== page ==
Parking enforcement supervisor adds education to enforcement
By Angela Nixon
It’s no secret that the parking enforcement officers (PEOs) are probably the most disliked group of people on Clemson’s campus. PEO supervisor Marvin Dixon is trying to change that.
Dixon has been working at Clemson for seven years, but he has been a Tiger by marriage for a lot longer than that. His wife is former Lady Tigers basketball standout Barbara Kennedy-Dixon, who is now associate athletic director and senior administrator for women’s sports.
The two were high school sweethearts in their hometown of Rome, Ga. After high school, Dixon was working in textiles at the West Point-Pepperell plant in Rome, but Barbara, who was then an assistant coach for Clemson’s women’s basketball team, wanted him to move to Upstate South Carolina. Dixon’s plant had been bought by Greenwood Mills, which also owned a plant in Liberty, so Dixon asked for a transfer to the Liberty plant so he could be closer to Barbara. There he entered the management training program and ended up staying at the plant for 17 years.
The textile industry started to suffer, with many jobs going to Mexico and other countries, so Dixon eventually had to seek other career options. He landed a job with Pindrum Staffing Services in Greenville, where he worked for three years managing the firm’s account with BMW.
After that, Dixon worked briefly for Mergon Industry in Anderson, but he soon decided another career change was in order.
“I had wanted to get on the staff at Clemson for a long time, so I was applying for lots of different jobs. I had been in management for so long, I was ready for a job where I could just come to work and do my job and not be responsible for so many things,” Dixon said.
He took a job as a PEO. But it wasn’t long before his management experience led him to taking on more responsibility than just writing parking tickets. He soon found himself training new PEOs, and he took this opportunity to change the way PEOs approach their jobs — to focus on education in addition to enforcement.
“We want to educate people about parking. That’s why people are here in the first place, to get an education,” Dixon said. “We want to communicate with people first, before we have to issue a ticket.”
Last year, Dixon became PEO supervisor, but that doesn’t mean he’s sitting behind a desk. He’s still out patrolling campus, responding to complaints and giving guidance to the PEO staff when needed. Dixon now mostly patrols the exterior lots in a parking services SUV, while the other PEOs have zones on the interior of campus that they patrol in parking services’ electric vehicles.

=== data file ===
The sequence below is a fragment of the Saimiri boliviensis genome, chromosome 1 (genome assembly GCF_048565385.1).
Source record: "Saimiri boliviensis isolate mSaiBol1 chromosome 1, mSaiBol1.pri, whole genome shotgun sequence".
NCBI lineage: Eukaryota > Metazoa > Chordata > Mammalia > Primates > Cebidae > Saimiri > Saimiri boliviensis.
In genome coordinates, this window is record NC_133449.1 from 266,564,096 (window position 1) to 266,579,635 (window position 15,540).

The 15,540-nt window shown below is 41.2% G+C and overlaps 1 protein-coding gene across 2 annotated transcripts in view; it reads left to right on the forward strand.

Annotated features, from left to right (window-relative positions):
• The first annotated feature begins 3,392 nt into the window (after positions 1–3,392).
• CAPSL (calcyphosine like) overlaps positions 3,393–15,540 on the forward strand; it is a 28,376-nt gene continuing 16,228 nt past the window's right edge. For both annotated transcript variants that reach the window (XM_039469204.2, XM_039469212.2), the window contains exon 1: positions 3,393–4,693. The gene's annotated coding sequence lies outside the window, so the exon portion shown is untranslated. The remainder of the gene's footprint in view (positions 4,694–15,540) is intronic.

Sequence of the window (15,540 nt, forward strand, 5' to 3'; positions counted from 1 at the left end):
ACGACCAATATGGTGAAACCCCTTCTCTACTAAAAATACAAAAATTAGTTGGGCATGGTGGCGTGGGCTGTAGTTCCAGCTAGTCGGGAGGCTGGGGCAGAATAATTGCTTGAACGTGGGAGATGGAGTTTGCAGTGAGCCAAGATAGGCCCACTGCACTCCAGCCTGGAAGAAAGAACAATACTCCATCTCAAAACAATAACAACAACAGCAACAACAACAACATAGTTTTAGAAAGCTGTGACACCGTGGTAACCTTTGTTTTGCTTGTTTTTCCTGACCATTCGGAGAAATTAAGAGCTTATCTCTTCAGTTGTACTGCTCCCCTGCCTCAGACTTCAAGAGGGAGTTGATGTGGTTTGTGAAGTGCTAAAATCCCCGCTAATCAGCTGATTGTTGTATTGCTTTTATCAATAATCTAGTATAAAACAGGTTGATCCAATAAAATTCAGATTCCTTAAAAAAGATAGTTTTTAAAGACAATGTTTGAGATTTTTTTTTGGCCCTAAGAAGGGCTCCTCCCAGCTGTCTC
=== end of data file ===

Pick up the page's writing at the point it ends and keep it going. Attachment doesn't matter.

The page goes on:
“I like for our officers to be visible and approachable so that people will ask for help,” Dixon said. “I tell them it’s about having conversations, not confrontations. Some people will try to be confrontational, but I try to turn that into a conversation.”
While the perception seems to be that PEOs are out to write as many tickets as they can, Dixon says their main job is to “keep things moving” in all parking areas so that everyone on campus is able to find a place to park.
He said the most common parking violation is parking over time in 30-minute spaces or metered spaces.
“The reason people get ticketed is that they are not using a parking space for its intended purpose, like when someone parks in a 30-minute space to go to a class that will obviously take longer than 30 minutes,” Dixon said. “Our job is to make sure that spaces are used properly so that everyone has an equal opportunity to park on campus. We’re the good guys, but nobody believes that.”
Dixon is always looking for new ways to communicate with students, faculty and staff so that everyone is aware of campus parking regulations. He has recently started speaking to incoming students at summer orientation sessions to offer them tips on campus parking.
“We would much rather teach people about the rules and regulations than to have people deal with the consequences of not knowing the rules,” he said.
Dixon, who was named a Student Affairs Employee of the Year for 2010-11, said his favorite part of the job is interacting with all types of people on campus.
“Some people say they have good ‘people skills.’ I go beyond that. I am fascinated with people,” he said.
Dixon said he thinks that the perception of PEOs at Clemson may be changing — slowly, but surely.
“We can be in a position that’s not necessarily liked, but we can be likeable people. That’s what I try to teach the officers,” he said.